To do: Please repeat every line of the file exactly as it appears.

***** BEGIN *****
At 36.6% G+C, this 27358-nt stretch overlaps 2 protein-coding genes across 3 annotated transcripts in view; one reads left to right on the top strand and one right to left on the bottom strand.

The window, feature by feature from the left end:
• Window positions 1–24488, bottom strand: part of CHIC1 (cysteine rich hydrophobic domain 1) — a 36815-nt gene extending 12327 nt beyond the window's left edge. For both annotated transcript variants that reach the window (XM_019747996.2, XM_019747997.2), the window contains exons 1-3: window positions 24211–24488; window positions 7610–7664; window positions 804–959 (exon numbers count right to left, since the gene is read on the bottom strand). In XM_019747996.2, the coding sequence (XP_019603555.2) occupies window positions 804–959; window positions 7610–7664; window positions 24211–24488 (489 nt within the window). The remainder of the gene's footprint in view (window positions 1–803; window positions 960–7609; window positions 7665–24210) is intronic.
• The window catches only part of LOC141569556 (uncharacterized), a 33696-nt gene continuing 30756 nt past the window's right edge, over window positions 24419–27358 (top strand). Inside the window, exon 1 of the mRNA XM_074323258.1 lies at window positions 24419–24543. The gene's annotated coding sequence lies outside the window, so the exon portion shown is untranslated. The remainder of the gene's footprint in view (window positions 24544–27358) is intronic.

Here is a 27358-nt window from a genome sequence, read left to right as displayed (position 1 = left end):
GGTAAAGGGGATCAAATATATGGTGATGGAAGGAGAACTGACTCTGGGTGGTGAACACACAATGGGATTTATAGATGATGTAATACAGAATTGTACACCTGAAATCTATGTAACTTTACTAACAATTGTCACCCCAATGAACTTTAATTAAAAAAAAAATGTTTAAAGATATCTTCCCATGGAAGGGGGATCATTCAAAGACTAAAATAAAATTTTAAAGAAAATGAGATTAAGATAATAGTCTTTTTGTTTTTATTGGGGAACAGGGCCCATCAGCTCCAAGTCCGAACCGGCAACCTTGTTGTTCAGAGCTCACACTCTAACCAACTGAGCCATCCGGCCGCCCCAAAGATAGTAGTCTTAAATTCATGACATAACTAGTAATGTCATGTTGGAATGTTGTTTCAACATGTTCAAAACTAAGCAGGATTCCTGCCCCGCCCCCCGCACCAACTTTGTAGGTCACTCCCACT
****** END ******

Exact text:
At 36.6% G+C, this 27358-nt stretch overlaps 2 protein-coding genes across 3 annotated transcripts in view; one reads left to right on the top strand and one right to left on the bottom strand.

The window, feature by feature from the left end:
• Window positions 1–24488, bottom strand: part of CHIC1 (cysteine rich hydrophobic domain 1) — a 36815-nt gene extending 12327 nt beyond the window's left edge. For both annotated transcript variants that reach the window (XM_019747996.2, XM_019747997.2), the window contains exons 1-3: window positions 24211–24488; window positions 7610–7664; window positions 804–959 (exon numbers count right to left, since the gene is read on the bottom strand). In XM_019747996.2, the coding sequence (XP_019603555.2) occupies window positions 804–959; window positions 7610–7664; window positions 24211–24488 (489 nt within the window). The remainder of the gene's footprint in view (window positions 1–803; window positions 960–7609; window positions 7665–24210) is intronic.
• The window catches only part of LOC141569556 (uncharacterized), a 33696-nt gene continuing 30756 nt past the window's right edge, over window positions 24419–27358 (top strand). Inside the window, exon 1 of the mRNA XM_074323258.1 lies at window positions 24419–24543. The gene's annotated coding sequence lies outside the window, so the exon portion shown is untranslated. The remainder of the gene's footprint in view (window positions 24544–27358) is intronic.

Here is a 27358-nt window from a genome sequence, read left to right as displayed (position 1 = left end):
GGTAAAGGGGATCAAATATATGGTGATGGAAGGAGAACTGACTCTGGGTGGTGAACACACAATGGGATTTATAGATGATGTAATACAGAATTGTACACCTGAAATCTATGTAACTTTACTAACAATTGTCACCCCAATGAACTTTAATTAAAAAAAAAATGTTTAAAGATATCTTCCCATGGAAGGGGGATCATTCAAAGACTAAAATAAAATTTTAAAGAAAATGAGATTAAGATAATAGTCTTTTTGTTTTTATTGGGGAACAGGGCCCATCAGCTCCAAGTCCGAACCGGCAACCTTGTTGTTCAGAGCTCACACTCTAACCAACTGAGCCATCCGGCCGCCCCAAAGATAGTAGTCTTAAATTCATGACATAACTAGTAATGTCATGTTGGAATGTTGTTTCAACATGTTCAAAACTAAGCAGGATTCCTGCCCCGCCCCCCGCACCAACTTTGTAGGTCACTCCCACT